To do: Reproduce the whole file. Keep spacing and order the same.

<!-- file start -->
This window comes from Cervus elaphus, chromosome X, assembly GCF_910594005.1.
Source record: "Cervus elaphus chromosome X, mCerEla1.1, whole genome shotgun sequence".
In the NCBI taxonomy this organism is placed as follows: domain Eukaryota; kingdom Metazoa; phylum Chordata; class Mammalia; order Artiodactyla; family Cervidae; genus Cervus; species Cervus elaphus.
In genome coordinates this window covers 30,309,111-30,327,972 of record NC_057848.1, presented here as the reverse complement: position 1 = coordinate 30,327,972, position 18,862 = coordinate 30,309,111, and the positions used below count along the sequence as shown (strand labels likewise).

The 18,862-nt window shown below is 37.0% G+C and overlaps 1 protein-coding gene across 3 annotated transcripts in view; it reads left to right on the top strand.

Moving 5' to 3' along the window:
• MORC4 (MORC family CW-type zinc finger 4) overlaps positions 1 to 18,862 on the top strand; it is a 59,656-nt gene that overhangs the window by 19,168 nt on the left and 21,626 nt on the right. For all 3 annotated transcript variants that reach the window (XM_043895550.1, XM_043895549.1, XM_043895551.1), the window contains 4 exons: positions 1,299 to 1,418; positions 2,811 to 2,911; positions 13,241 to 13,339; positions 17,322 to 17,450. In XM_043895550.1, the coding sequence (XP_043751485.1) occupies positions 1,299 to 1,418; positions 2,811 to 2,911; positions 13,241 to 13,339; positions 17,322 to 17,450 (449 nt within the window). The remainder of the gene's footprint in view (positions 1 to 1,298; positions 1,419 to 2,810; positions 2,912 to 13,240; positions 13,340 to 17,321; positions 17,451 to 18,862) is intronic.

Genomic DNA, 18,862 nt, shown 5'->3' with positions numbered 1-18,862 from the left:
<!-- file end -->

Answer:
This window comes from Cervus elaphus, chromosome X, assembly GCF_910594005.1.
Source record: "Cervus elaphus chromosome X, mCerEla1.1, whole genome shotgun sequence".
In the NCBI taxonomy this organism is placed as follows: domain Eukaryota; kingdom Metazoa; phylum Chordata; class Mammalia; order Artiodactyla; family Cervidae; genus Cervus; species Cervus elaphus.
In genome coordinates this window covers 30,309,111-30,327,972 of record NC_057848.1, presented here as the reverse complement: position 1 = coordinate 30,327,972, position 18,862 = coordinate 30,309,111, and the positions used below count along the sequence as shown (strand labels likewise).

The 18,862-nt window shown below is 37.0% G+C and overlaps 1 protein-coding gene across 3 annotated transcripts in view; it reads left to right on the top strand.

Moving 5' to 3' along the window:
• MORC4 (MORC family CW-type zinc finger 4) overlaps positions 1 to 18,862 on the top strand; it is a 59,656-nt gene that overhangs the window by 19,168 nt on the left and 21,626 nt on the right. For all 3 annotated transcript variants that reach the window (XM_043895550.1, XM_043895549.1, XM_043895551.1), the window contains 4 exons: positions 1,299 to 1,418; positions 2,811 to 2,911; positions 13,241 to 13,339; positions 17,322 to 17,450. In XM_043895550.1, the coding sequence (XP_043751485.1) occupies positions 1,299 to 1,418; positions 2,811 to 2,911; positions 13,241 to 13,339; positions 17,322 to 17,450 (449 nt within the window). The remainder of the gene's footprint in view (positions 1 to 1,298; positions 1,419 to 2,810; positions 2,912 to 13,240; positions 13,340 to 17,321; positions 17,451 to 18,862) is intronic.

Genomic DNA, 18,862 nt, shown 5'->3' with positions numbered 1-18,862 from the left: